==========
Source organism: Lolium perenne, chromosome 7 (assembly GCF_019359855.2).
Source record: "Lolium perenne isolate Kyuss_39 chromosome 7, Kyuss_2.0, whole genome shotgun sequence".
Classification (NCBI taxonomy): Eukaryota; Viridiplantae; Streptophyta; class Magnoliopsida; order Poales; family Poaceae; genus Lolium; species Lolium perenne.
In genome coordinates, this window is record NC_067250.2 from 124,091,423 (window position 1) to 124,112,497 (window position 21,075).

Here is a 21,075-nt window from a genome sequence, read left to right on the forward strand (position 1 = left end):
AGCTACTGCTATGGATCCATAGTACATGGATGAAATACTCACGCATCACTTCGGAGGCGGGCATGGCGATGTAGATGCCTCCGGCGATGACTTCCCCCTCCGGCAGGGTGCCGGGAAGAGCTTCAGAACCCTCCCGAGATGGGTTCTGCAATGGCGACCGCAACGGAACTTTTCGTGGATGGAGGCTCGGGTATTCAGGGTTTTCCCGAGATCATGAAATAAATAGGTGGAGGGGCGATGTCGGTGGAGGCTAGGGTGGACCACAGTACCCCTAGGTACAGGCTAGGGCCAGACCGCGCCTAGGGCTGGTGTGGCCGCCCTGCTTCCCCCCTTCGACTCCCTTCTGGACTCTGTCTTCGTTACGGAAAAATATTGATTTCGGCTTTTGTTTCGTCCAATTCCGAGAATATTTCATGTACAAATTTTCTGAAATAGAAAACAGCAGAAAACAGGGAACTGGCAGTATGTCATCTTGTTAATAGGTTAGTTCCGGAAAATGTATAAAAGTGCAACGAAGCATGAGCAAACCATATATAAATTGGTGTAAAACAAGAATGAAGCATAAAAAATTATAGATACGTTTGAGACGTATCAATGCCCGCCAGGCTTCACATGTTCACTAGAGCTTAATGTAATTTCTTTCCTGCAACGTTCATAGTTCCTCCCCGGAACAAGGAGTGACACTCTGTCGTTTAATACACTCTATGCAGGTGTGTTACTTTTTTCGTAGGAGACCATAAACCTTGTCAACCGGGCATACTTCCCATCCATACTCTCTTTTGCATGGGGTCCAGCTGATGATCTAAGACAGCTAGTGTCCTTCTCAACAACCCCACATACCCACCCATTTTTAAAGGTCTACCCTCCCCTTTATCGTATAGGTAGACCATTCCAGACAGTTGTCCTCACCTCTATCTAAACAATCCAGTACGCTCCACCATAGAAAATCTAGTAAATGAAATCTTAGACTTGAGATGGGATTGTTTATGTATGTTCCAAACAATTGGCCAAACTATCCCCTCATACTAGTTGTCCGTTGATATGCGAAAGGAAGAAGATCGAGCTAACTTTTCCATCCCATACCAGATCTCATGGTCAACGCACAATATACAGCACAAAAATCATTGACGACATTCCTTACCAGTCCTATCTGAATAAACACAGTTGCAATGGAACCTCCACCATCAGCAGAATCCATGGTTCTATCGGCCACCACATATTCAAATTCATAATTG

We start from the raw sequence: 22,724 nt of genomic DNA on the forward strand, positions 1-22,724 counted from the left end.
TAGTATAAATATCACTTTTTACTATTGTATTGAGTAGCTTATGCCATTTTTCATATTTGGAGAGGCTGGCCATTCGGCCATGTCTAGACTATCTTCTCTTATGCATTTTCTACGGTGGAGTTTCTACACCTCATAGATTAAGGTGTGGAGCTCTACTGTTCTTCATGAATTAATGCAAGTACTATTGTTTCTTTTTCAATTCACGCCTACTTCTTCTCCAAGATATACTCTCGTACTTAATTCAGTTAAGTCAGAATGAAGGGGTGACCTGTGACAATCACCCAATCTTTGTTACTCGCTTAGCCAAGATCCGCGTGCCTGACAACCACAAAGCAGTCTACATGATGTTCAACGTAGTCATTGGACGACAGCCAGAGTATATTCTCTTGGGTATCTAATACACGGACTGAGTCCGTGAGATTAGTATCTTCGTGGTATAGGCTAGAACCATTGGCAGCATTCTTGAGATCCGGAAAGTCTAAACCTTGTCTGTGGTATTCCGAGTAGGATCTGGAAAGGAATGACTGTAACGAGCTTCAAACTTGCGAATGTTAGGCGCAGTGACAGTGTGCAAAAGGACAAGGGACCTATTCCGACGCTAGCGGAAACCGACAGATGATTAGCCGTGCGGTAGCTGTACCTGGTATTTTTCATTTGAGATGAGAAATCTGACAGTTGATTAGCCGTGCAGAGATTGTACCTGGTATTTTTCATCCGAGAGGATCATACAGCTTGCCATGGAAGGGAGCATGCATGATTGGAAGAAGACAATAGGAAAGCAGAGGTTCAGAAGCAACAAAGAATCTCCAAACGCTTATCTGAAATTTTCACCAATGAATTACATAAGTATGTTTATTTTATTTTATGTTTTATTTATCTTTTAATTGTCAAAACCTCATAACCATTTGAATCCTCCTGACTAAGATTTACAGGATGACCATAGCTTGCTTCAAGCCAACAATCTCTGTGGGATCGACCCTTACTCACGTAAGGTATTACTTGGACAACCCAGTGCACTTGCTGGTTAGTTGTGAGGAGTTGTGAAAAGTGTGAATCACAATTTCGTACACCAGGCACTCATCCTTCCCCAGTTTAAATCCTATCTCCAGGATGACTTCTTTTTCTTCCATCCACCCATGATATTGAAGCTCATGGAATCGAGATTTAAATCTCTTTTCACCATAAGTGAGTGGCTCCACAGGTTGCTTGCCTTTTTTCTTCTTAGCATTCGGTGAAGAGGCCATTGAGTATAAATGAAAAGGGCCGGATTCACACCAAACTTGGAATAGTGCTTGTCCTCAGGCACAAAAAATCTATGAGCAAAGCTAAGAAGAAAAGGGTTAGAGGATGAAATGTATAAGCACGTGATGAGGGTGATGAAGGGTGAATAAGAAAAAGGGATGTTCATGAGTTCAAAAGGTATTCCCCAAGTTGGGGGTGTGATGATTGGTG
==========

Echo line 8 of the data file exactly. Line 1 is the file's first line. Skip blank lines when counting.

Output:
TAGTATAAATATCACTTTTTACTATTGTATTGAGTAGCTTATGCCATTTTTCATATTTGGAGAGGCTGGCCATTCGGCCATGTCTAGACTATCTTCTCTTATGCATTTTCTACGGTGGAGTTTCTACACCTCATAGATTAAGGTGTGGAGCTCTACTGTTCTTCATGAATTAATGCAAGTACTATTGTTTCTTTTTCAATTCACGCCTACTTCTTCTCCAAGATATACTCTCGTACTTAATTCAGTTAAGTCAGAATGAAGGGGTGACCTGTGACAATCACCCAATCTTTGTTACTCGCTTAGCCAAGATCCGCGTGCCTGACAACCACAAAGCAGTCTACATGATGTTCAACGTAGTCATTGGACGACAGCCAGAGTATATTCTCTTGGGTATCTAATACACGGACTGAGTCCGTGAGATTAGTATCTTCGTGGTATAGGCTAGAACCATTGGCAGCATTCTTGAGATCCGGAAAGTCTAAACCTTGTCTGTGGTATTCCGAGTAGGATCTGGAAAGGAATGACTGTAACGAGCTTCAAACTTGCGAATGTTAGGCGCAGTGACAGTGTGCAAAAGGACAAGGGACCTATTCCGACGCTAGCGGAAACCGACAGATGATTAGCCGTGCGGTAGCTGTACCTGGTATTTTTCATTTGAGATGAGAAATCTGACAGTTGATTAGCCGTGCAGAGATTGTACCTGGTATTTTTCATCCGAGAGGATCATACAGCTTGCCATGGAAGGGAGCATGCATGATTGGAAGAAGACAATAGGAAAGCAGAGGTTCAGAAGCAACAAAGAATCTCCAAACGCTTATCTGAAATTTTCACCAATGAATTACATAAGTATGTTTATTTTATTTTATGTTTTATTTATCTTTTAATTGTCAAAACCTCATAACCATTTGAATCCTCCTGACTAAGATTTACAGGATGACCATAGCTTGCTTCAAGCCAACAATCTCTGTGGGATCGACCCTTACTCACGTAAGGTATTACTTGGACAACCCAGTGCACTTGCTGGTTAGTTGTGAGGAGTTGTGAAAAGTGTGAATCACAATTTCGTACACCAGGCACTCATCCTTCCCCAGTTTAAATCCTATCTCCAGGATGACTTCTTTTTCTTCCATCCACCCATGATATTGAAGCTCATGGAATCGAGATTTAAATCTCTTTTCACCATAAGTGAGTGGCTCCACAGGTTGCTTGCCTTTTTTCTTCTTAGCATTCGGTGAAGAGGCCATTGAGTATAAATGAAAAGGGCCGGATTCACACCAAACTTGGAATAGTGCTTGTCCTCAGGCACAAAAAATCTATGAGCAAAGCTAAGAAGAAAAGGGTTAGAGGATGAAATGTATAAGCACGTGATGAGGGTGATGAAGGGTGAATAAGAAAAAGGGATGTTCATGAGTTCAAAAGGTATTCCCCAAGTTGGGGGTGTGATGATTGGTG